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The Evening Sun Jul 21, 1903

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 «'.. •
i-*8'* victoria B°
1    f
Sun.
Vol. II
/Columbia \
^Postoffice./
Grand Forks, B. C„ Tuesday, July 2\, 1903
No. 75
Contract for Rebuilding the
Bridge Street Bridge Is
Approved.   (
The meeting of the city council
last night lasted but an hour. Mayor
Burrell presided, and Aid. Gaw,
McCallum and McLellan were present.
After the minutes had been read
and approved, the usual number of
bills were ordered paid.
The contract between the corpora,
tion and Addison & Knapp for the
rebuilding of the Bridge street bridge
was read by the clerk. The contract price is $575, and the work
must be completed by August 15th,
Traffic over the bridge must not be
Bhut off for a longer period than
four days. The contractors are required to give a $200 bond for the
faithful performance of the work.
On motion of Aid. McCallum and
McLellan, tbe agreement was approved, and the mayor and clerk
were authorized to sign it on the part
of the city.
The mayor stated that he had received the official program from the
secretary of the Canadian committee
of arrangements for the itinerary
through Canada of the members of
the fifth congress of the Chambers
of Commerce of the Empire. The
delegation consists of 92 members,
and travels by special trains in two
sections. The first section will arrive in the city at 11 a. m. on Sept.
14th; will visit the Granby smelter;
luncheon, and leave for Phoenix at
1:30 p. m. Mr. Burrell thought
that the council, tbe board of trade
and the citizens generally should
combine in providing funds for the
suitable entertainment of the distinguished guests, who represented
the leading commercial organization
of thc empire. After a general discussion of thc subject, action in thc
matter was deferred until the niem-
bes of tho board of trade could be
interviewed.
The somi-annal financial statement of the city was read by the
clerk. The finance committee was
granted permission to have . it
printed.
Mr. McCutcheon, who was crippled in a shingle mill on Christina
lake last summer, was granted a sufficient supply of city water to run a
small motor at $1 per month.
H. S. Turner, of Fife, was in the
city yesterday enroute to Phoenix.
Didn't Want Any Change
A good story comes to The Sun
from the Queen's hotel.
A few days ago a man walked up
to bar and ordered a drink. He
was served by ex-Aid. Cusson. The
man drained the glass, then dived
his right hand into his trouser's
pocket and fished out a cancelled
revenue stamp. Depositing it on the
bar, he made a quick movement for
the door.
"Hold on, stranger," called out
Mr. Cusson, "you have forgotten
your change."
"Oh, never mind," replied the retreating   figure,   "take a drink on
Eagles Picnic
The committee on arrangements
for the Eagles' picnic at Curlew lake
next Sunday, visited the lake last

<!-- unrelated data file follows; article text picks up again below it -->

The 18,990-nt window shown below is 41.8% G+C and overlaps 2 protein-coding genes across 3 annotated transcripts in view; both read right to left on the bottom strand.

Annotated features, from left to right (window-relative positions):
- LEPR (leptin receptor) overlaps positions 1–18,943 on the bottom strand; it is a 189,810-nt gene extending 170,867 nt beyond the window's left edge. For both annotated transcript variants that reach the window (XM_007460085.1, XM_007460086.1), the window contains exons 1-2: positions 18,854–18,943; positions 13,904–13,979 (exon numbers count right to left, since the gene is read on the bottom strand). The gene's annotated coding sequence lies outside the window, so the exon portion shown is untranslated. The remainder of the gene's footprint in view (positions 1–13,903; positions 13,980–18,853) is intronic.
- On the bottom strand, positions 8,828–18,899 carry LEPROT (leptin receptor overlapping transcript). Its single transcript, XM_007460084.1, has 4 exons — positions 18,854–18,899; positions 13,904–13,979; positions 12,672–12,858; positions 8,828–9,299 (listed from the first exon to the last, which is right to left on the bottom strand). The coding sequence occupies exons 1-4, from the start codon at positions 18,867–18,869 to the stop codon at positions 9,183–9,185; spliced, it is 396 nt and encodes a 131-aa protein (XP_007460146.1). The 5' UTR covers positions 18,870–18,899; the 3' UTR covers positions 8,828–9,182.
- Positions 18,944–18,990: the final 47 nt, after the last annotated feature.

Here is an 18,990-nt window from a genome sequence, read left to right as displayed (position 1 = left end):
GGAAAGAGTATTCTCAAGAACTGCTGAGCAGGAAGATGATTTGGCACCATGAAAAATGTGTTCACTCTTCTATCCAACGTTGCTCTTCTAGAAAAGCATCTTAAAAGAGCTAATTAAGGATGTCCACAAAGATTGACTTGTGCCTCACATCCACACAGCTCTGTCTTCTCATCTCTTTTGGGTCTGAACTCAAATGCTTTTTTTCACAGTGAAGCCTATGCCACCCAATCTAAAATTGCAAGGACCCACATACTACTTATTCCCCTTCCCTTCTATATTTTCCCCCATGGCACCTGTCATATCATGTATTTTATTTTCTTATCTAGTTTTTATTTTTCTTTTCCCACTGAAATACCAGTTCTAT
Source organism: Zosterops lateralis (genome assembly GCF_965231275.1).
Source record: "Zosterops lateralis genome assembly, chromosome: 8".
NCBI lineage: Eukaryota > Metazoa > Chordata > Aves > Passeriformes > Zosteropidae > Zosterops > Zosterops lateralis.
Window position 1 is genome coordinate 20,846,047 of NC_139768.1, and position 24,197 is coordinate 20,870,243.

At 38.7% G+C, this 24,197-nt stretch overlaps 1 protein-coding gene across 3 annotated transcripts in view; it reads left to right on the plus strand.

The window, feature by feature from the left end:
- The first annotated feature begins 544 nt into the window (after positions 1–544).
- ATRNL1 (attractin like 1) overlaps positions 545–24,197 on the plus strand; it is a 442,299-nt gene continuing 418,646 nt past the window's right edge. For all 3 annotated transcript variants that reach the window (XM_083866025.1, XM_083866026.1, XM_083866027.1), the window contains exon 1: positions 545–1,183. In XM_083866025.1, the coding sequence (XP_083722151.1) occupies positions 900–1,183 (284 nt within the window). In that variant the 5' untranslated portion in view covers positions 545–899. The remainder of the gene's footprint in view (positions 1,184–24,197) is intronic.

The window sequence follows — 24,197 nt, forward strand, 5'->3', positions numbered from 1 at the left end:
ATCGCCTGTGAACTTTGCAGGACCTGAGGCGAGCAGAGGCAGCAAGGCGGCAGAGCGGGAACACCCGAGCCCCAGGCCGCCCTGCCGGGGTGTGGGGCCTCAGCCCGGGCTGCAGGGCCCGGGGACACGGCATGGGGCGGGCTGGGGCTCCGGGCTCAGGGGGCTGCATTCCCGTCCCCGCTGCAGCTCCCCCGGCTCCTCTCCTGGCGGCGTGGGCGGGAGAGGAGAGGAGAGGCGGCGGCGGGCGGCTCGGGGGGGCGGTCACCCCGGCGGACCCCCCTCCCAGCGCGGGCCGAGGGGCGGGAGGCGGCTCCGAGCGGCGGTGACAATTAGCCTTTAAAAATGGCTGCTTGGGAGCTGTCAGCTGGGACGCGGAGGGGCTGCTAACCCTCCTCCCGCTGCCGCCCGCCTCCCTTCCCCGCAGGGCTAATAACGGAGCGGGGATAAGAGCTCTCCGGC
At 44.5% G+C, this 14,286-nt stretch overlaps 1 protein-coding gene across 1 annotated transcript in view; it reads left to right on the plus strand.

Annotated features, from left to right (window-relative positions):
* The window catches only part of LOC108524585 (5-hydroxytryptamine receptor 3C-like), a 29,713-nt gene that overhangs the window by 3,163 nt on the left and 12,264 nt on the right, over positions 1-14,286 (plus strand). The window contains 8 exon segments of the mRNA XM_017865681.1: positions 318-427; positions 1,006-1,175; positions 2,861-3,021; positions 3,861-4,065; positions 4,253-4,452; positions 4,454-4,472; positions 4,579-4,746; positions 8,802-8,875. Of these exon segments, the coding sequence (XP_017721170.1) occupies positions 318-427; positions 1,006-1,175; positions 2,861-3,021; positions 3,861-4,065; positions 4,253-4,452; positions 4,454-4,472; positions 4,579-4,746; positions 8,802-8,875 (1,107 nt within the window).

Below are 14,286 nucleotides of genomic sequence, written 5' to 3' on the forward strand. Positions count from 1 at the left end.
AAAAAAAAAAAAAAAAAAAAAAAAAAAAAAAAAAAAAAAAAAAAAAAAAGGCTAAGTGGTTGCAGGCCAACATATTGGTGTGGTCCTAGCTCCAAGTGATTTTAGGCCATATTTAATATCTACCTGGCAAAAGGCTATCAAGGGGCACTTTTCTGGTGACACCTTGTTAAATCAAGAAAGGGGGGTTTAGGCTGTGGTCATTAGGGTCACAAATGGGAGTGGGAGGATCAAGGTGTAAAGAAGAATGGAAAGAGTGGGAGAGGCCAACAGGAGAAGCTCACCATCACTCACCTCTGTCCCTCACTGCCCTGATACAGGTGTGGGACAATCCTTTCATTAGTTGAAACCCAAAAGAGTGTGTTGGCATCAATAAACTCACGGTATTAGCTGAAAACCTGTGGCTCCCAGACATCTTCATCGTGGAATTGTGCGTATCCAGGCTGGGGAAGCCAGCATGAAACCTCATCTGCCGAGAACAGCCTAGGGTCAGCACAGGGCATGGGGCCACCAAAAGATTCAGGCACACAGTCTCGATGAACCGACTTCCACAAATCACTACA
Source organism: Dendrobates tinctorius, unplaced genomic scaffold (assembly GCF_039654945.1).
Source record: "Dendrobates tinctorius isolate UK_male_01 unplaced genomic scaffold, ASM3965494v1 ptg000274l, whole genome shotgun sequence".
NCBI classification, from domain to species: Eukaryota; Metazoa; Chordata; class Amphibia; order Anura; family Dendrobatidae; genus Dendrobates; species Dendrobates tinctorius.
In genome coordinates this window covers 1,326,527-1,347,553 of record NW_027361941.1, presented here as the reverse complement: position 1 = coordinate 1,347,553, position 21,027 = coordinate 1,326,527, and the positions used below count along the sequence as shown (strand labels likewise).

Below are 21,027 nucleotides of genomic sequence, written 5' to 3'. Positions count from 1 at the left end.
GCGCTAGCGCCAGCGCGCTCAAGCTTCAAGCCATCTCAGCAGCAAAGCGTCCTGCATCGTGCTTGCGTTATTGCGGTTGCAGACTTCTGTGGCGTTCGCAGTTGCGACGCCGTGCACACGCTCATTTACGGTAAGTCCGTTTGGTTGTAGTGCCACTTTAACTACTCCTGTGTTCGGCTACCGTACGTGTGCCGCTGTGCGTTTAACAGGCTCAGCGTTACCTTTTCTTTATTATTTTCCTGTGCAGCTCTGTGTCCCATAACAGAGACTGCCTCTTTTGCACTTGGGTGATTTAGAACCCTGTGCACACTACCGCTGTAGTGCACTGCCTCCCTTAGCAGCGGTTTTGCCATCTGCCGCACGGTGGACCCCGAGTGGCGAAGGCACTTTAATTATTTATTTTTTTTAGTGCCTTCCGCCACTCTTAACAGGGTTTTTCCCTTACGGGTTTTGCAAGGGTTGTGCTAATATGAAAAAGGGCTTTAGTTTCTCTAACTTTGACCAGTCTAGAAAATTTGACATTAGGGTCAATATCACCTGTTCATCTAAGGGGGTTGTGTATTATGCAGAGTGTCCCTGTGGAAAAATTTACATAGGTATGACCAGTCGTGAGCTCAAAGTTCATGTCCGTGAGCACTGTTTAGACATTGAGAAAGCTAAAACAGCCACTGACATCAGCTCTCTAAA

week and selected the grounds for
holding the picnic. The site selected is about midway between
Trout creek and the foot of the lake.
Eagles will assemble from Grand
Forks, Phoenix, Greenwood, Republic, Chesaw, and all Surrounding camps, including many from
Spokane. Grand Worthy President
Del Cary Smith and Hon. Francis
W. Cushman are among those who
are expected to attend.
A good program of athletic and
aquatic sports has been arranged for,
and a large number of boats have
been engaged. A large dancing pavilion will be erected anfl the best
music provided. No pains will be
sparod to make this the most enjoyable outdoor gathering of the
season.
Excursion trains will run from
Grand Forks and Republic on both
railroads at half fare rates. The
fare from Grand Forks via the Kettle Valley line will be $1.00 for the
round trip.
SUNSET SIGNALS
The McCoy-Kerr concert, given
under the auspices of Knox Presbyterian Sunday school, in that church
last night, was a great success. Miss
Queenie McCoy has always pleased
those who have had the pleasure of
hearing her, and last night was no
exception. Miss Mabel Kerr was
excellent in her recitations. Her
range from the humorous to the
dramatic was great but covered with
ease. In expression of both voice
aud face, she shows great ability.
Miss Mackenzie, of Kaslo, , gave a
reading that was received in* most
enthusiastic manner. There is a
possibility of this lady becoming a
resident of our city.    We therefore
arc hopeful of often seeing and hearing her in local entertainments.
The attendance was good numerically, and most appreciative.
The two new furnaces now being
installed at tbe Granby smelter,
making a total battery of six, are
practically set up. The connections
with flue dust chambers and blowers
will be made two weeks hence, when
the plant will be closed down for a
week. It is expected (that the entire six furnaces will be in blast a
fortnight later if a sufficient supply
of coke can be secured. Thc smelter will then have a capacity of 2100
tons daily.
Mrs. Chas. K. Vahey went up to